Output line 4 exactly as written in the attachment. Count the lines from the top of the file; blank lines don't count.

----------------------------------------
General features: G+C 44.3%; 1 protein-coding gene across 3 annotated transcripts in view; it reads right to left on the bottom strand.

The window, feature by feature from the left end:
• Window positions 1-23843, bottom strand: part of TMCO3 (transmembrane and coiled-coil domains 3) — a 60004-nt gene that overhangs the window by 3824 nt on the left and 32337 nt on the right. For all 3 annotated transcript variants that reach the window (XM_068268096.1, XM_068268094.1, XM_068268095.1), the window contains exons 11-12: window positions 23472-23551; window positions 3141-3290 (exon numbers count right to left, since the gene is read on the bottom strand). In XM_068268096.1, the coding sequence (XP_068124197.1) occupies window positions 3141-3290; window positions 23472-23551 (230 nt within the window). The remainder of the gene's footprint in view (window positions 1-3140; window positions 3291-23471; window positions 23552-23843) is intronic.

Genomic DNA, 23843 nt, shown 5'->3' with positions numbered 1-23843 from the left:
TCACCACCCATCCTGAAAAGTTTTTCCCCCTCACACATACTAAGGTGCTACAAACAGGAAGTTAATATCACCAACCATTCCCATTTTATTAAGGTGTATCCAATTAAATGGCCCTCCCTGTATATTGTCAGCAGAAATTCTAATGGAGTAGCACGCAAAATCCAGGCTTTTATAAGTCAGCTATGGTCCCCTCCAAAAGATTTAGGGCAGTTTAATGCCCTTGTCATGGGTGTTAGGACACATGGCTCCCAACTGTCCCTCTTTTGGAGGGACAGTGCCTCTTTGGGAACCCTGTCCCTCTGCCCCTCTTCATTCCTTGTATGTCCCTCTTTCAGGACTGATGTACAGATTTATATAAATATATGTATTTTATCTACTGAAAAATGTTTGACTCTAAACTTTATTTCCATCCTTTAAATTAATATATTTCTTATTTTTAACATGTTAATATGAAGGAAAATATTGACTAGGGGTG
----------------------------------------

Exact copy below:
Genomic DNA, 23843 nt, shown 5'->3' with positions numbered 1-23843 from the left: